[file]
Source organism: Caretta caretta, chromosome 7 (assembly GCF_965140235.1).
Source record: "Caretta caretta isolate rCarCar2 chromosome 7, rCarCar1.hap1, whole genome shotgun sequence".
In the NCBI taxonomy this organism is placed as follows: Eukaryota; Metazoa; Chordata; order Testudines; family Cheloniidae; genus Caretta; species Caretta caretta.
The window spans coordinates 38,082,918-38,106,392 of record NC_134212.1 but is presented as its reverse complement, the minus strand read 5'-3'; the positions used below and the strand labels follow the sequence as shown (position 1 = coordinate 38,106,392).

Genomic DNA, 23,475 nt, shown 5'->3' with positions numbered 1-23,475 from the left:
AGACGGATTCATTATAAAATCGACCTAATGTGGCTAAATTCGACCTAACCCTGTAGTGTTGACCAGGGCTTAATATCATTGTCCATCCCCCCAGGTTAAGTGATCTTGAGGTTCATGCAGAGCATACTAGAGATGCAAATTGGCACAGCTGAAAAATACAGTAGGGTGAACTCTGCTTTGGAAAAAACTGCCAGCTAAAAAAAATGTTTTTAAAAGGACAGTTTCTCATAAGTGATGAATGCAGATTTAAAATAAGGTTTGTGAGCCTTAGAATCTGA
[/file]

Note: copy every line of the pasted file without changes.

Source organism: Caretta caretta, chromosome 7 (assembly GCF_965140235.1).
Source record: "Caretta caretta isolate rCarCar2 chromosome 7, rCarCar1.hap1, whole genome shotgun sequence".
In the NCBI taxonomy this organism is placed as follows: Eukaryota; Metazoa; Chordata; order Testudines; family Cheloniidae; genus Caretta; species Caretta caretta.
The window spans coordinates 38,082,918-38,106,392 of record NC_134212.1 but is presented as its reverse complement, the minus strand read 5'-3'; the positions used below and the strand labels follow the sequence as shown (position 1 = coordinate 38,106,392).

Genomic DNA, 23,475 nt, shown 5'->3' with positions numbered 1-23,475 from the left:
AGACGGATTCATTATAAAATCGACCTAATGTGGCTAAATTCGACCTAACCCTGTAGTGTTGACCAGGGCTTAATATCATTGTCCATCCCCCCAGGTTAAGTGATCTTGAGGTTCATGCAGAGCATACTAGAGATGCAAATTGGCACAGCTGAAAAATACAGTAGGGTGAACTCTGCTTTGGAAAAAACTGCCAGCTAAAAAAAATGTTTTTAAAAGGACAGTTTCTCATAAGTGATGAATGCAGATTTAAAATAAGGTTTGTGAGCCTTAGAATCTGA